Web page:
To frame success in business in terms of luck and chance is wrong. Luck can play a part in it, but a business isn't successful because of luck. Every successful company is successful because of hard work. There is no successful company run by a lazy lucky person. Maybe a person wins a contract or two because they are in the right place at the right time, but they win lots of contracts because they are good and work hard.

And there is a difference between me and many other people. I have actually done it, and I know others that have actually done it. When I started my corporation, in the early years I worked around 3700 hours a year, much of it unpaid (in 1996, my income was under $7,000, everything went into paying employees and financing the company). People that haven't done it don't have any idea what it takes, and those are typically the people that argue for luck. But no matter who claims that luck is critical or even significant in a business, I don't believe it. Its not delusional, its having the real experience.

Quote:
Originally Posted by myp View Post
Do you support legal currency? The military? If so, you too support government force to impose upon the people. I hate how many libertarian-leaning people use this weak argument as it is completely hypocritical (unless they are anarchists), especially when you are using it against people who also consider themselves to be libertarian-leaning like Sumner and myself.
The issue is the role and scope of government. The government has limited powers to impose the will of the people on the consent of the governed, it should not have the power to impose its own agenda on the population. In this country, we have private property rights which Sumner doesn't seem to have a problem trodding on.
dave is offline  
Old January 3rd, 2012, 03:49 PM   #20
myp
Founding Father
 
myp's Avatar
 
Joined: Jan 2009
From: us
Posts: 5,841

Intellectually, it is absurd to say your position and chance did not play a role in what you became. You undoubtedly had a lot of help along the way. As I said hard work plays a major role too, but both are tremendously important. There are others who have worked just as hard and maybe even harder, possibly even harder and smarter and might not have made it as far as you because they just did not have luck on their side. Maybe the guy who sold his business too early- right before it really took off- might be a good example. I have a feeling you won't agree with me on this point though, but I just ask that you at least consider that it is potentially true as I take yours to be potentially true. Because either way neither you or I have empirical proof.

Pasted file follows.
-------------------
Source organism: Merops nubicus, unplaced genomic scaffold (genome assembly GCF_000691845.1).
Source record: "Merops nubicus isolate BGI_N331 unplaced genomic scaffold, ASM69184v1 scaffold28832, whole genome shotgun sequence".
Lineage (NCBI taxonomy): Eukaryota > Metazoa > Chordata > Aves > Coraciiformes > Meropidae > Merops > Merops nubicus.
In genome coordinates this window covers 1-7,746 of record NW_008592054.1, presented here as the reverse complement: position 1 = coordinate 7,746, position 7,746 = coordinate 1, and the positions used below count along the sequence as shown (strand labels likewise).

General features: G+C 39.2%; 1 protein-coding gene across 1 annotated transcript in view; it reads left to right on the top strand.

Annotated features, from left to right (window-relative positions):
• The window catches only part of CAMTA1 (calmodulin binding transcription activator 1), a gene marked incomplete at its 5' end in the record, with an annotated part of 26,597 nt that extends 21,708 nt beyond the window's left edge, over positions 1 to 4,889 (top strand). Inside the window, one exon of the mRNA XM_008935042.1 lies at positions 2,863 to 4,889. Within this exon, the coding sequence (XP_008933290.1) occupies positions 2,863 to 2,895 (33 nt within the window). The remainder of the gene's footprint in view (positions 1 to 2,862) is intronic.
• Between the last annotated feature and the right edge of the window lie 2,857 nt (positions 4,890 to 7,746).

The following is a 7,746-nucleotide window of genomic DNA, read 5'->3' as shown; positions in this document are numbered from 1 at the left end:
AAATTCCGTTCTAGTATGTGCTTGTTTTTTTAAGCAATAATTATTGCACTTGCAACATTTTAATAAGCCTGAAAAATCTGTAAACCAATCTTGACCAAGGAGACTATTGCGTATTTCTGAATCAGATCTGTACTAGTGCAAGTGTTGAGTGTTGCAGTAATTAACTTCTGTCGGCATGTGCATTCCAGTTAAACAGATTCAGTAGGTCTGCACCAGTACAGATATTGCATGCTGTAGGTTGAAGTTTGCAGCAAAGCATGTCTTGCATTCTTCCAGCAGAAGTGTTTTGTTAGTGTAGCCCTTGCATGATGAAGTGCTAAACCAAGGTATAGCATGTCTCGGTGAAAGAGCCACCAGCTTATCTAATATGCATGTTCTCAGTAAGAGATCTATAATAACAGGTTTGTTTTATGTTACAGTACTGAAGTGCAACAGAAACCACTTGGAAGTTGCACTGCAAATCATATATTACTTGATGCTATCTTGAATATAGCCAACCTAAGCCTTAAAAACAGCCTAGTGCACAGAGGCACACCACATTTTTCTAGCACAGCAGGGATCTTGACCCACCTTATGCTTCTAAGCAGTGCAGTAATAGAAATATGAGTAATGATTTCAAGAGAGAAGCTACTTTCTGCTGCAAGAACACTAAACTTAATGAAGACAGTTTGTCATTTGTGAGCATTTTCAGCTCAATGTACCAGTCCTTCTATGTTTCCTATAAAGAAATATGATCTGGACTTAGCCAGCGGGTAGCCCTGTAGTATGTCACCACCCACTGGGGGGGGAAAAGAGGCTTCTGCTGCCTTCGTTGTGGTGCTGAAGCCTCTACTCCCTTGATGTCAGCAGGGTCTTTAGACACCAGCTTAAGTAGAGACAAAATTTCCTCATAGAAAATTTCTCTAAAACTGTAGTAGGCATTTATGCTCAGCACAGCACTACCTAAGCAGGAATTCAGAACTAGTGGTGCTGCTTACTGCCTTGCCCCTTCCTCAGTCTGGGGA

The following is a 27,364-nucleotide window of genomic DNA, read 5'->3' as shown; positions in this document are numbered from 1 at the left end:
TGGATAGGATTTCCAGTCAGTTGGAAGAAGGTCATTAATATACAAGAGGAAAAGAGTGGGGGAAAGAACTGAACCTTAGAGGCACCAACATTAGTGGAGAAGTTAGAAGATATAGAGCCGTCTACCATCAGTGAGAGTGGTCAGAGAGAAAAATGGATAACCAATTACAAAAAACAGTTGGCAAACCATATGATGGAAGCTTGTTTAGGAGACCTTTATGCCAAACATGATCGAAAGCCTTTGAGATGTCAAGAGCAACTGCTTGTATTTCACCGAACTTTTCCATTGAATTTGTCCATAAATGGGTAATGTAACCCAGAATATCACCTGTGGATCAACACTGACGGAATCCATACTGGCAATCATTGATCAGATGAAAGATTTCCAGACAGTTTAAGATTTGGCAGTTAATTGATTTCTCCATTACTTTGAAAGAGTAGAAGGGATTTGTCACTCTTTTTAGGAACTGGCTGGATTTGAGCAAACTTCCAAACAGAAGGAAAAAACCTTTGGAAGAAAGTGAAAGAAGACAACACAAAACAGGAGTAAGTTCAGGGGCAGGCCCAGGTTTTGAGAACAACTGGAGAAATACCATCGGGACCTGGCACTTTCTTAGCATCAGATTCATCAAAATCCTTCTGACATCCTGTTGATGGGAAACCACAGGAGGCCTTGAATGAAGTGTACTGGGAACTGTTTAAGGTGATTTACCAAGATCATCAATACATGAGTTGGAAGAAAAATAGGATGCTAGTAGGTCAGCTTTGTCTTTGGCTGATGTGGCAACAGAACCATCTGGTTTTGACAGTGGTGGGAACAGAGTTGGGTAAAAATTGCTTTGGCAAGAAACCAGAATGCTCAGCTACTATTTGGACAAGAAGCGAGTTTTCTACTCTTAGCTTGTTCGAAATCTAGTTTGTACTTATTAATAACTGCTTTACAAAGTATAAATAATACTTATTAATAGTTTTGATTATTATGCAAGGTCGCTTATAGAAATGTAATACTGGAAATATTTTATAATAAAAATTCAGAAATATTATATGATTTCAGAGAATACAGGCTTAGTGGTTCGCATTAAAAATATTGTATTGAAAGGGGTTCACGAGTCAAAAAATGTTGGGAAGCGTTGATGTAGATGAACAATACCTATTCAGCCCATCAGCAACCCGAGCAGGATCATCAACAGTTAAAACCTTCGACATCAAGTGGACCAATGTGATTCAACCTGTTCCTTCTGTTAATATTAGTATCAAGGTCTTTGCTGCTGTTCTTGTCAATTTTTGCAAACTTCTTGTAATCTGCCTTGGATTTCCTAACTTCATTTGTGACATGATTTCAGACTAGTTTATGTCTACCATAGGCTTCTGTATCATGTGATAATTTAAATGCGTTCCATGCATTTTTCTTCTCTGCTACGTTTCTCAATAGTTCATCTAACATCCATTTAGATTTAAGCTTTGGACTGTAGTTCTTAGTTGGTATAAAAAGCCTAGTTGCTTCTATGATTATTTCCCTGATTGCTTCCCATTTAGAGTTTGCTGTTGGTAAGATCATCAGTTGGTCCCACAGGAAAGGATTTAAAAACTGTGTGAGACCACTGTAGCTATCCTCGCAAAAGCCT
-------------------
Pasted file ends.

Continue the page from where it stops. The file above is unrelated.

Quote:
Originally Posted by dave View Post
The issue is the role and scope of government. The government has limited powers to impose the will of the people on the consent of the governed, it should not have the power to impose its own agenda on the population. In this country, we have private property rights which Sumner doesn't seem to have a problem trodding on.
What property rights is Sumner trodding on? Seriously, he just views the limit different than you do not even necessarily further against private property rights than you do. Again this is your opinion and that is his. As for the government's agenda, anything it does (or does not do for that matter) can be described as it's "agenda" if one so tries.

Virtually everything I responded to above and you posted in response is opinion though and not anything real. Now trying to get back on topic, what is your response to my claim that a progressive income tax system is about just as abuse-prone and easy to calculate inherently as a flat tax system is? You did not respond to that part of my post.

Also, do you think value is what matters in taxation or nominal dollars? And if it is the latter, you are okay with the rich paying less value (to them) in taxes?
myp is offline  
Reply

  Political Fray > The Political Fray > Economics

Tags
flat , income , regressive , tax



Thread Tools
Display Modes


Similar Threads
Thread Thread Starter Forum Replies Last Post
Why a flat tax is a bad idea myp Economics 74 January 22nd, 2013 05:43 PM
Obama paid less income tax than Romney myp Current Events 14 April 25th, 2012 10:25 AM
Capital gains & income averaging. Supposn Economics 12 March 6th, 2012 09:59 PM
The World is Flat myp Economics 12 February 24th, 2012 04:58 AM
Negative income tax - do you support it? myp Economics 3 December 27th, 2011 01:04 PM


Facebook Twitter RSS Feed



Copyright © 2009-2013 Political Fray. All rights reserved.